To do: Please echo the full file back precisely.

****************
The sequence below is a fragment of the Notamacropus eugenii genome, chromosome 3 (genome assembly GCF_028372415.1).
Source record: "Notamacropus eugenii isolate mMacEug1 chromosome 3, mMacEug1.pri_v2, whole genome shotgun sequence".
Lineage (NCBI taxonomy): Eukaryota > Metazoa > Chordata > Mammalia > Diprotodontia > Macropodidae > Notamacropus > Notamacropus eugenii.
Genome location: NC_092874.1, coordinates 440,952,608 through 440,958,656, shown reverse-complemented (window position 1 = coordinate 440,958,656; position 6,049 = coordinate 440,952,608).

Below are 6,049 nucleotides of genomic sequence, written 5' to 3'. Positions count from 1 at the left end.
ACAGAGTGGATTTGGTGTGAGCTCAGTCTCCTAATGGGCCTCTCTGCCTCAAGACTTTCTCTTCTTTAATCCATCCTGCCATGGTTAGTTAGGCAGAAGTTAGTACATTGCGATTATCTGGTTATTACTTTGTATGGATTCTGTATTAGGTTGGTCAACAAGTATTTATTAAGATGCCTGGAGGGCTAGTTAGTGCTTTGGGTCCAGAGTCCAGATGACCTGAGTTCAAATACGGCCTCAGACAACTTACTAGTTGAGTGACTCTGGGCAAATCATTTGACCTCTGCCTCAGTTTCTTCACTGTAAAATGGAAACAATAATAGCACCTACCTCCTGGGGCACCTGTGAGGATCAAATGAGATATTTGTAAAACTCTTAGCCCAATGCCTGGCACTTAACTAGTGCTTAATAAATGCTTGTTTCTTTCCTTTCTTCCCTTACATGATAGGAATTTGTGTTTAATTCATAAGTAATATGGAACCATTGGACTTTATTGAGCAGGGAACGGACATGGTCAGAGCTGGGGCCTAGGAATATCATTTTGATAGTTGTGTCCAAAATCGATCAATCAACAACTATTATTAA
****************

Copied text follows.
The sequence below is a fragment of the Notamacropus eugenii genome, chromosome 3 (genome assembly GCF_028372415.1).
Source record: "Notamacropus eugenii isolate mMacEug1 chromosome 3, mMacEug1.pri_v2, whole genome shotgun sequence".
Lineage (NCBI taxonomy): Eukaryota > Metazoa > Chordata > Mammalia > Diprotodontia > Macropodidae > Notamacropus > Notamacropus eugenii.
Genome location: NC_092874.1, coordinates 440,952,608 through 440,958,656, shown reverse-complemented (window position 1 = coordinate 440,958,656; position 6,049 = coordinate 440,952,608).

Below are 6,049 nucleotides of genomic sequence, written 5' to 3'. Positions count from 1 at the left end.
ACAGAGTGGATTTGGTGTGAGCTCAGTCTCCTAATGGGCCTCTCTGCCTCAAGACTTTCTCTTCTTTAATCCATCCTGCCATGGTTAGTTAGGCAGAAGTTAGTACATTGCGATTATCTGGTTATTACTTTGTATGGATTCTGTATTAGGTTGGTCAACAAGTATTTATTAAGATGCCTGGAGGGCTAGTTAGTGCTTTGGGTCCAGAGTCCAGATGACCTGAGTTCAAATACGGCCTCAGACAACTTACTAGTTGAGTGACTCTGGGCAAATCATTTGACCTCTGCCTCAGTTTCTTCACTGTAAAATGGAAACAATAATAGCACCTACCTCCTGGGGCACCTGTGAGGATCAAATGAGATATTTGTAAAACTCTTAGCCCAATGCCTGGCACTTAACTAGTGCTTAATAAATGCTTGTTTCTTTCCTTTCTTCCCTTACATGATAGGAATTTGTGTTTAATTCATAAGTAATATGGAACCATTGGACTTTATTGAGCAGGGAACGGACATGGTCAGAGCTGGGGCCTAGGAATATCATTTTGATAGTTGTGTCCAAAATCGATCAATCAACAACTATTATTAA